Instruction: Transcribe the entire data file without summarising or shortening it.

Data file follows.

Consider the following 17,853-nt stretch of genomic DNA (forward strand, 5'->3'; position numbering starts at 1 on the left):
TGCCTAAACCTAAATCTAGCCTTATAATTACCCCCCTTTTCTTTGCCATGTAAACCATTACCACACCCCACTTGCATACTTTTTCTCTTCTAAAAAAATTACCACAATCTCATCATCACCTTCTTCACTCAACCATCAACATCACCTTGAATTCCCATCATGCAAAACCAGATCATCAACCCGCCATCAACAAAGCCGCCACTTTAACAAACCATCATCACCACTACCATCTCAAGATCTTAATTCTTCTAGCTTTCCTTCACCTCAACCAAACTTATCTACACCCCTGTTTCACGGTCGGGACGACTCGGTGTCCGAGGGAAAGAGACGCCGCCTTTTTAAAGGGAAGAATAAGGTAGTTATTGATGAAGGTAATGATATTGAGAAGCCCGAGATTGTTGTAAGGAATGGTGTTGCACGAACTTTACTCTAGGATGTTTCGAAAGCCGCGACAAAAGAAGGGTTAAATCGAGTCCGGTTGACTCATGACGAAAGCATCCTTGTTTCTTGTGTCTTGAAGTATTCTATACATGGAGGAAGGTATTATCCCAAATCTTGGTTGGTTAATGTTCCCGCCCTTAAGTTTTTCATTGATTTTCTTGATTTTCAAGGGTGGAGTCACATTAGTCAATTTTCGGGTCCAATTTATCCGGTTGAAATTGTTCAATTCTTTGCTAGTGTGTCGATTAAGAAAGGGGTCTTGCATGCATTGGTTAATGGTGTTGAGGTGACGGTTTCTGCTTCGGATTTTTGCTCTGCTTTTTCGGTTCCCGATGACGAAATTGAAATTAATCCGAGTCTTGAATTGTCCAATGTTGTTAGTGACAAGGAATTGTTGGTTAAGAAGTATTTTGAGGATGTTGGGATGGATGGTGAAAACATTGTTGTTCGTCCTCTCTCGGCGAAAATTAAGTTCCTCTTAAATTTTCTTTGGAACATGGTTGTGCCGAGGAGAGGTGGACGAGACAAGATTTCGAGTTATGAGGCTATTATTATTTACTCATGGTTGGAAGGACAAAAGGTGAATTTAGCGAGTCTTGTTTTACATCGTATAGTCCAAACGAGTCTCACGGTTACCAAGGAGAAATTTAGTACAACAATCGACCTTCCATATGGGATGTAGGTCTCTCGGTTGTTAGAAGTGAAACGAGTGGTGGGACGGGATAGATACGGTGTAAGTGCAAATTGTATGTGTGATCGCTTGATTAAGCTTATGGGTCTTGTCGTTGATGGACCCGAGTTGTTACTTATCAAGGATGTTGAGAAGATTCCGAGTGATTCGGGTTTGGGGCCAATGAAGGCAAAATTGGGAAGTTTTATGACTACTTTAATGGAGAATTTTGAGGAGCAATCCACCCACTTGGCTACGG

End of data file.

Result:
Consider the following 17,853-nt stretch of genomic DNA (forward strand, 5'->3'; position numbering starts at 1 on the left):
TGCCTAAACCTAAATCTAGCCTTATAATTACCCCCCTTTTCTTTGCCATGTAAACCATTACCACACCCCACTTGCATACTTTTTCTCTTCTAAAAAAATTACCACAATCTCATCATCACCTTCTTCACTCAACCATCAACATCACCTTGAATTCCCATCATGCAAAACCAGATCATCAACCCGCCATCAACAAAGCCGCCACTTTAACAAACCATCATCACCACTACCATCTCAAGATCTTAATTCTTCTAGCTTTCCTTCACCTCAACCAAACTTATCTACACCCCTGTTTCACGGTCGGGACGACTCGGTGTCCGAGGGAAAGAGACGCCGCCTTTTTAAAGGGAAGAATAAGGTAGTTATTGATGAAGGTAATGATATTGAGAAGCCCGAGATTGTTGTAAGGAATGGTGTTGCACGAACTTTACTCTAGGATGTTTCGAAAGCCGCGACAAAAGAAGGGTTAAATCGAGTCCGGTTGACTCATGACGAAAGCATCCTTGTTTCTTGTGTCTTGAAGTATTCTATACATGGAGGAAGGTATTATCCCAAATCTTGGTTGGTTAATGTTCCCGCCCTTAAGTTTTTCATTGATTTTCTTGATTTTCAAGGGTGGAGTCACATTAGTCAATTTTCGGGTCCAATTTATCCGGTTGAAATTGTTCAATTCTTTGCTAGTGTGTCGATTAAGAAAGGGGTCTTGCATGCATTGGTTAATGGTGTTGAGGTGACGGTTTCTGCTTCGGATTTTTGCTCTGCTTTTTCGGTTCCCGATGACGAAATTGAAATTAATCCGAGTCTTGAATTGTCCAATGTTGTTAGTGACAAGGAATTGTTGGTTAAGAAGTATTTTGAGGATGTTGGGATGGATGGTGAAAACATTGTTGTTCGTCCTCTCTCGGCGAAAATTAAGTTCCTCTTAAATTTTCTTTGGAACATGGTTGTGCCGAGGAGAGGTGGACGAGACAAGATTTCGAGTTATGAGGCTATTATTATTTACTCATGGTTGGAAGGACAAAAGGTGAATTTAGCGAGTCTTGTTTTACATCGTATAGTCCAAACGAGTCTCACGGTTACCAAGGAGAAATTTAGTACAACAATCGACCTTCCATATGGGATGTAGGTCTCTCGGTTGTTAGAAGTGAAACGAGTGGTGGGACGGGATAGATACGGTGTAAGTGCAAATTGTATGTGTGATCGCTTGATTAAGCTTATGGGTCTTGTCGTTGATGGACCCGAGTTGTTACTTATCAAGGATGTTGAGAAGATTCCGAGTGATTCGGGTTTGGGGCCAATGAAGGCAAAATTGGGAAGTTTTATGACTACTTTAATGGAGAATTTTGAGGAGCAATCCACCCACTTGGCTACGG